Image source, Getty Images
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The presence of Russia has been welcomed by many of Crimea's ethnic Russians
Image source, AFP
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Pro-Russian populations in several eastern and southern cities across Ukraine took to the streets on Saturday to voice their opposition to the new interim government in Kiev
Image source, AFP
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Meanwhile, in Kiev's Independence Square, people gathered for the funeral of one of the 88 people killed in violent clashes with police that led to the departure of President Viktor Yanukovych a week ago

The BBC's Richard Galpin in Moscow says it is potentially significant that Mr Putin's request was for deployment in Ukraine as a whole, and not specifically for flashpoints such as Crimea.

Earlier, the lower house of parliament had urged the president to take whatever measures were necessary to "stabilise" the situation in Crimea.

During the upper house debate, one legislator accused US President Barack Obama of crossing "a red line" with his comments on Friday that there would be costs if Russia intervened militarily in Ukraine.

The upper house has recommended that the Russian ambassador to the US should be recalled, although the decision lies with Mr Putin.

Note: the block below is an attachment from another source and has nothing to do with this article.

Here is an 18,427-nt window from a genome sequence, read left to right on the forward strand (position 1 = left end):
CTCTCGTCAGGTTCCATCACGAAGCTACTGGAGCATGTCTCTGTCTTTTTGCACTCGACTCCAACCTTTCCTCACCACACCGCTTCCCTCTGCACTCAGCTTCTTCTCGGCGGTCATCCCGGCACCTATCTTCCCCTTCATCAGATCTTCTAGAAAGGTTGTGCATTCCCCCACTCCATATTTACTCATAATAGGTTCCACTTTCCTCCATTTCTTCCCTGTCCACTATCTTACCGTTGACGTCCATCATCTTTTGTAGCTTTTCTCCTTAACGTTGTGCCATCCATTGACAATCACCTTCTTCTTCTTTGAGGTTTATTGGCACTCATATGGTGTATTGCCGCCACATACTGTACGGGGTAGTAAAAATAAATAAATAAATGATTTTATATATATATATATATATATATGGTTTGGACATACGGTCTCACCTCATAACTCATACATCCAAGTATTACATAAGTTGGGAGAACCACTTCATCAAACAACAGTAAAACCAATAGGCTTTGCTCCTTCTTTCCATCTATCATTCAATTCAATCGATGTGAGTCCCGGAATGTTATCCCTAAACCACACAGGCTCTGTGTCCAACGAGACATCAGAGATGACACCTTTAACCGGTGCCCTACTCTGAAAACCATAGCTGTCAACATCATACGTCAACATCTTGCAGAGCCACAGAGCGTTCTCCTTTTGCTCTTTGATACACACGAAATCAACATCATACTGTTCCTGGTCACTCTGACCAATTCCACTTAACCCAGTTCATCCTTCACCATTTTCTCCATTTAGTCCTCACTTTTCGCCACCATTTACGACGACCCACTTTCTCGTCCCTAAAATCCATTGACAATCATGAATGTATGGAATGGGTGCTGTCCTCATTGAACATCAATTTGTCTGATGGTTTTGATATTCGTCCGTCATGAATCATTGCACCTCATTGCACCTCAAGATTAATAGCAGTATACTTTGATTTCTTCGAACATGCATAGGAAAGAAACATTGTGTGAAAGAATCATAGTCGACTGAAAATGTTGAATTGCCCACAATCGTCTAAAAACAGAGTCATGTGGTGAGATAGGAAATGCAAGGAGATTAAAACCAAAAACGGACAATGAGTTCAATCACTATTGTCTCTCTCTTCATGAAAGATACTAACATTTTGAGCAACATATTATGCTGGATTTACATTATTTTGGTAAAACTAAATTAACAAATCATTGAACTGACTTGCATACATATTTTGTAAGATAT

Image source, AP
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These activists in Donetsk tried to hoist the Russian flag over an administrative building
Image source, AP
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But the protests turned bloody in Kharkiv after these pro-Kiev activists clashed with Russian supporters who were trying to enter an administrative office

President Putin's request follows days of military activity in Crimea during which unidentified armed men moved in to take over the regional parliament, state television and telecommunications hubs.

Soldiers from Russia's Black Sea Fleet, which is based in Crimea, are reported to be guarding some administrative buildings and military bases.

Amid the closure of airspace over Crimea's regional capital Simferopol on Friday evening, there were unconfirmed reports that Russian planes were flying in thousands of troops.

Media caption,

William Hague said he will travel to Kiev tomorrow to meet with the new authorities there

Ukrainian Defence Minister Ihor Tenyukh said on Saturday there are now an extra 6,000 Russian troops in Crimea, alongside an additional 30 armoured vehicles.

Under the agreement governing the presence of the fleet in Crimea, the Russians must co-ordinate all troop movements outside the fleet's base with the Ukrainian authorities beforehand.

The newly-elected pro-Moscow leader of Crimea, Sergiy Aksyonov, earlier said he had appealed to Mr Putin for help to ensure peace on the peninsula - a request which the Kremlin said it would "not leave unnoticed".

The interim government in Kiev does not recognise Mr Aksyonov and his government, and signed a decree on Saturday that their election at an emergency session of the regional parliament this week was illegal.